I first encountered Peter Bergting’s work a few years back on Frank Frazetta’s Creatures, a one-shot he did with Rick Remender. In it, Teddy Roosevelt fights off waves of enemy cryptids in a steampunk past. I was so taken with it, the guys invited me to talk about it on the Pick of the Week podcast (Jeff probably knows the episode number. JEFF!) Some time later I had the opportunity to assist editing Peter’s short ghost story “Spirit Room” for inclusion in the Eisner winning anthology Popgun 3. In the time since, Peter has gone on to major acclaim in his native Sweden for his new fantasy novel series, which we’ll hopefully see translated to English sooner than later.
You’ve likely seen Bergting’s wonderful painted interiors for The Untamed in our recent Spotlight and interview with writer Sebastian A. Jones. But you might not be familiar with his previous work on The Portent, a dark fantasy rendered in a completely different style. It’s the kind of stuff that rivals some of the best images from the Mignolaverse of horror and fantasy, and it’s now available digitally.
Issue #3 of The Portent is available today for just $0.99 on Graphicly.
I caught up with the writer and artist to talk about his unique vision and latest projects.
iFanboy – Peter, let’s talk about your dark fantasy The Portent, which I was so delighted to revisit digitally. The color is even more spectacular than I’d remembered. For those not in the know, how do you like to describe The Portent?
P.B. – The Portent is very Swedish I’d guess. If there is such thing as Swedish fantasy. Maybe, Norse is a better word, but not Norse as in vikings. This is much more steeped in fairytales and mythology, mixing in elements from my wife’s Korean background to create a new, interesting mix, of really two different worlds. But the “essence” of it is mood over action, substance and feelings over plot. Kaluta described it best in his foreword, I have to paraphrase but his experience reading it was like falling backwards into a dark pond and just letting it embrace you. And then there are the deeper aspects of course like: What does it really mean to be a hero? and about letting go, leaving someone else to stand up and embrace the role of the hero while you disappear into the darkness. Deep shit. And Kung Fu.
iF – What are your plans for The Portent going into the future? What’s in store for Milo and this world?
P.B. – Milo took a life long vacation, or so I thought. That door has once again been opened and I’m noodling over where to take it. Had you asked me a year ago, I’d said that there would definitely not be a Portent 2 but now, with everything cooking again I’m excited to get back in there.
iF – I understand that The Portent and your prose work is doing very well over there in Sweden. You’re off to collect some (well deserved) literary awards!
P.B. – Yeah, that was unexpected as hell, but really, really fun. The Legend of Morwhayle is a fully fledged fantasy novel and I really didn’t know if I had the chops to write a book. I felt at times that maybe I should make a comic book out of it to make it easier for me, especially when the book was turned down at first. But it sold out, picked up a lot of fans in unexpected age groups (like middle aged men instead of the young adults the publisher hoped for) and is now in second printing right before the 2nd novel in the series comes out. So, to get an award for writing is sort of a diploma that I can hang on the wall when I get writer’s block. I can point at it and muse “I can write, I have this award to prove it”. Morwhayle ties into the world of the ever expanding Portent franchise even though I downplayed it in the first book to avoid comparisons.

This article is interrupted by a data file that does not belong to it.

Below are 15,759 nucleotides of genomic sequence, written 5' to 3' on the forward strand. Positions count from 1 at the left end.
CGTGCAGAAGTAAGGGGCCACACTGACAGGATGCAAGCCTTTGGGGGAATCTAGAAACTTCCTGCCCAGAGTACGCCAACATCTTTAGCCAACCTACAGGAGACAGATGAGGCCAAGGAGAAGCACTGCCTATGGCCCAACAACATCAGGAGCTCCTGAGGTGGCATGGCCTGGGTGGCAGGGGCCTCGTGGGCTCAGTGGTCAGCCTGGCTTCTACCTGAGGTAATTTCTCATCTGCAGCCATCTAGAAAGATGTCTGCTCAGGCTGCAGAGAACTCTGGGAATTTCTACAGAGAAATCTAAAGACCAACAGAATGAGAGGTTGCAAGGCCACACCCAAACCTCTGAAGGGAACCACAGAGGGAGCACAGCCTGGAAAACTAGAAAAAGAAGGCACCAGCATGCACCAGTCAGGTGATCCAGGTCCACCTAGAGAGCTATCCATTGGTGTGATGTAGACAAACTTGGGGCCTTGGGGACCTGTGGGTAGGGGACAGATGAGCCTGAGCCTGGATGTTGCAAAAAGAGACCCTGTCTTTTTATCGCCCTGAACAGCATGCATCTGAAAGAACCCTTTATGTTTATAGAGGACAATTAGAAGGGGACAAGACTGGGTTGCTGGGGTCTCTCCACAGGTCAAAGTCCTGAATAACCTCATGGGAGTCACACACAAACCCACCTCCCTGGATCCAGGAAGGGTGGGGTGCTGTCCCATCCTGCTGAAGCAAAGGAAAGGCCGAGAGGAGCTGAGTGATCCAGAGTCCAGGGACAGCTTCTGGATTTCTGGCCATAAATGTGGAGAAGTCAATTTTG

iF – You’ve taken a very different approach in your visuals for The Untamed, though it’s just as striking. An evolution of your personal style or simply another approach to a different fantasy world?
P.B. – This is mostly Sebastian A. Jones’ doing. He inspired me with his great script and I just didn’t see myself doing the story justice with lineart. I’ve done some painted comics after I started on The Untamed. The Dunwich Horror for IDW being the latest. I have no idea how it was received, I try to stay away from reviews, but I was super happy with the script and how my art turned out.
iF – You’ve depicted some truly imaginative worlds and events, both whimsical and horrific. What draws you to genre storytelling? What inspires you?
P.B. – I’ve asked myself that from time to time, but I can’t give even myself a straight answer. Most of my personal stuff start out with a feeling, a few words or maybe just a color and it goes from there. The Portent originated as a few lines in a Uriah Heep song and that final look of quiet acceptance as Milo walks away. It was a long road from there to the finished book. I did 8 pages set in WWII, then 8 pages with a more comedic slant, then 20 pages with a more Heavy Metal feeling before scrapping everything. I did 8 new pages, sent them to Image Comics and then Milo opened his eyes on a hillside, drenched in the bleak light of the dying sun. I wish I had a better plan for my writing but that’s how I do it. But I also love Chinese and Korean period movies, like The Shadowless Sword, Seven Swords and so on.
Head over to Graphicly for the first three issues of The Portent. Issue #1 is FREE.